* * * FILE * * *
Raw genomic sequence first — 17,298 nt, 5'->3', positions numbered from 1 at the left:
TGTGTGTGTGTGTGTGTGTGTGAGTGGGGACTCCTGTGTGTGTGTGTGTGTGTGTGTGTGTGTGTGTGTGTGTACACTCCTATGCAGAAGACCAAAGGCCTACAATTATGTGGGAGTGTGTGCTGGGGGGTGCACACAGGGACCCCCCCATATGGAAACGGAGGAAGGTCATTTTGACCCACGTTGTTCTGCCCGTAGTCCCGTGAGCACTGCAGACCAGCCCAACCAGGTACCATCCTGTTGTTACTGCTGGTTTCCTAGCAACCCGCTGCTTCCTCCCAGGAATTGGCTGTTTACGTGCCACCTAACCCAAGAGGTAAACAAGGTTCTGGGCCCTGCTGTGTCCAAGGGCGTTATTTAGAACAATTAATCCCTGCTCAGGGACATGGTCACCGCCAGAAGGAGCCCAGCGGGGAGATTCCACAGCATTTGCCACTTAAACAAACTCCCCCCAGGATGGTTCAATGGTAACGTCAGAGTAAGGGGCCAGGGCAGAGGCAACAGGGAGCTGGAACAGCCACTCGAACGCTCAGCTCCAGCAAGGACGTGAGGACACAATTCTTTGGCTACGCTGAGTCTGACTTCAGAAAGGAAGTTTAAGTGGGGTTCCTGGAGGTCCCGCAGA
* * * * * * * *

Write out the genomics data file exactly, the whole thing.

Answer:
Raw genomic sequence first — 17,298 nt, 5'->3', positions numbered from 1 at the left:
TGTGTGTGTGTGTGTGTGTGTGAGTGGGGACTCCTGTGTGTGTGTGTGTGTGTGTGTGTGTGTGTGTGTGTGTACACTCCTATGCAGAAGACCAAAGGCCTACAATTATGTGGGAGTGTGTGCTGGGGGGTGCACACAGGGACCCCCCCATATGGAAACGGAGGAAGGTCATTTTGACCCACGTTGTTCTGCCCGTAGTCCCGTGAGCACTGCAGACCAGCCCAACCAGGTACCATCCTGTTGTTACTGCTGGTTTCCTAGCAACCCGCTGCTTCCTCCCAGGAATTGGCTGTTTACGTGCCACCTAACCCAAGAGGTAAACAAGGTTCTGGGCCCTGCTGTGTCCAAGGGCGTTATTTAGAACAATTAATCCCTGCTCAGGGACATGGTCACCGCCAGAAGGAGCCCAGCGGGGAGATTCCACAGCATTTGCCACTTAAACAAACTCCCCCCAGGATGGTTCAATGGTAACGTCAGAGTAAGGGGCCAGGGCAGAGGCAACAGGGAGCTGGAACAGCCACTCGAACGCTCAGCTCCAGCAAGGACGTGAGGACACAATTCTTTGGCTACGCTGAGTCTGACTTCAGAAAGGAAGTTTAAGTGGGGTTCCTGGAGGTCCCGCAGA